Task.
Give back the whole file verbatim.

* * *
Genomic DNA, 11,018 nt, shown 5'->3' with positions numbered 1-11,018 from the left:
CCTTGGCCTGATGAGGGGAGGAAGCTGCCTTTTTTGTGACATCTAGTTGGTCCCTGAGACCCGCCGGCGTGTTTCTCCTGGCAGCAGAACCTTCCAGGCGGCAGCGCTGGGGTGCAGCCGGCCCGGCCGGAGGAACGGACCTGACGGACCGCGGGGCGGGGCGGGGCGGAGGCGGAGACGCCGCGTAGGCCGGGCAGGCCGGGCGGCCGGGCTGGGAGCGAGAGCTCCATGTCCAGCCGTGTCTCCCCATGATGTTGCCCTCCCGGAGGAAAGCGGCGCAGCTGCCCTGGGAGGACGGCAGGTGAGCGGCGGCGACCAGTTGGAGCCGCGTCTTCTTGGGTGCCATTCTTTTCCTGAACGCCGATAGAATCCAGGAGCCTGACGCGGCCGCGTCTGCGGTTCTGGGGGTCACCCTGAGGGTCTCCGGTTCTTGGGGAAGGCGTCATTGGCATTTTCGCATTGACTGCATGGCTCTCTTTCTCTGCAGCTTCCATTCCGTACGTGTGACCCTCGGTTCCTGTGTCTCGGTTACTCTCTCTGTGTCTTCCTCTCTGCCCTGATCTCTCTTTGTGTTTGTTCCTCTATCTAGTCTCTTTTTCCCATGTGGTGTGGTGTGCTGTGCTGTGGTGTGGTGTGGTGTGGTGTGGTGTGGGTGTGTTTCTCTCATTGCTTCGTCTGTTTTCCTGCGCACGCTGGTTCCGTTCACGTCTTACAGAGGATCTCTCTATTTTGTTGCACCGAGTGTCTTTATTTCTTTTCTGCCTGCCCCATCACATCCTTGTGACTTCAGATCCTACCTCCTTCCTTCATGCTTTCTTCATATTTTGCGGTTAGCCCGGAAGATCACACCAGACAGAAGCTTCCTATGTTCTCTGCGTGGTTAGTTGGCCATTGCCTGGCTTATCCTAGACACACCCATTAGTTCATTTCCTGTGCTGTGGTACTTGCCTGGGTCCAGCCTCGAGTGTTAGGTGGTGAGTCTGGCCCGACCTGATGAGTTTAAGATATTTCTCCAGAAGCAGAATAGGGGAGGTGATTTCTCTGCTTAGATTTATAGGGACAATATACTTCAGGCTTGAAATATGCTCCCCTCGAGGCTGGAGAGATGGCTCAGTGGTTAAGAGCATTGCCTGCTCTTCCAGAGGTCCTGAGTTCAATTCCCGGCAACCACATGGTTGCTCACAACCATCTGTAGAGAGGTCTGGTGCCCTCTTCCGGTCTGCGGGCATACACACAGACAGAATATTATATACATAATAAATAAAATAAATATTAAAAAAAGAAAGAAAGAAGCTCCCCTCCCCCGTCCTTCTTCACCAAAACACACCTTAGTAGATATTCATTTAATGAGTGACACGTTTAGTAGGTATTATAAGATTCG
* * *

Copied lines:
Genomic DNA, 11,018 nt, shown 5'->3' with positions numbered 1-11,018 from the left:
CCTTGGCCTGATGAGGGGAGGAAGCTGCCTTTTTTGTGACATCTAGTTGGTCCCTGAGACCCGCCGGCGTGTTTCTCCTGGCAGCAGAACCTTCCAGGCGGCAGCGCTGGGGTGCAGCCGGCCCGGCCGGAGGAACGGACCTGACGGACCGCGGGGCGGGGCGGGGCGGAGGCGGAGACGCCGCGTAGGCCGGGCAGGCCGGGCGGCCGGGCTGGGAGCGAGAGCTCCATGTCCAGCCGTGTCTCCCCATGATGTTGCCCTCCCGGAGGAAAGCGGCGCAGCTGCCCTGGGAGGACGGCAGGTGAGCGGCGGCGACCAGTTGGAGCCGCGTCTTCTTGGGTGCCATTCTTTTCCTGAACGCCGATAGAATCCAGGAGCCTGACGCGGCCGCGTCTGCGGTTCTGGGGGTCACCCTGAGGGTCTCCGGTTCTTGGGGAAGGCGTCATTGGCATTTTCGCATTGACTGCATGGCTCTCTTTCTCTGCAGCTTCCATTCCGTACGTGTGACCCTCGGTTCCTGTGTCTCGGTTACTCTCTCTGTGTCTTCCTCTCTGCCCTGATCTCTCTTTGTGTTTGTTCCTCTATCTAGTCTCTTTTTCCCATGTGGTGTGGTGTGCTGTGCTGTGGTGTGGTGTGGTGTGGTGTGGTGTGGGTGTGTTTCTCTCATTGCTTCGTCTGTTTTCCTGCGCACGCTGGTTCCGTTCACGTCTTACAGAGGATCTCTCTATTTTGTTGCACCGAGTGTCTTTATTTCTTTTCTGCCTGCCCCATCACATCCTTGTGACTTCAGATCCTACCTCCTTCCTTCATGCTTTCTTCATATTTTGCGGTTAGCCCGGAAGATCACACCAGACAGAAGCTTCCTATGTTCTCTGCGTGGTTAGTTGGCCATTGCCTGGCTTATCCTAGACACACCCATTAGTTCATTTCCTGTGCTGTGGTACTTGCCTGGGTCCAGCCTCGAGTGTTAGGTGGTGAGTCTGGCCCGACCTGATGAGTTTAAGATATTTCTCCAGAAGCAGAATAGGGGAGGTGATTTCTCTGCTTAGATTTATAGGGACAATATACTTCAGGCTTGAAATATGCTCCCCTCGAGGCTGGAGAGATGGCTCAGTGGTTAAGAGCATTGCCTGCTCTTCCAGAGGTCCTGAGTTCAATTCCCGGCAACCACATGGTTGCTCACAACCATCTGTAGAGAGGTCTGGTGCCCTCTTCCGGTCTGCGGGCATACACACAGACAGAATATTATATACATAATAAATAAAATAAATATTAAAAAAAGAAAGAAAGAAGCTCCCCTCCCCCGTCCTTCTTCACCAAAACACACCTTAGTAGATATTCATTTAATGAGTGACACGTTTAGTAGGTATTATAAGATTCG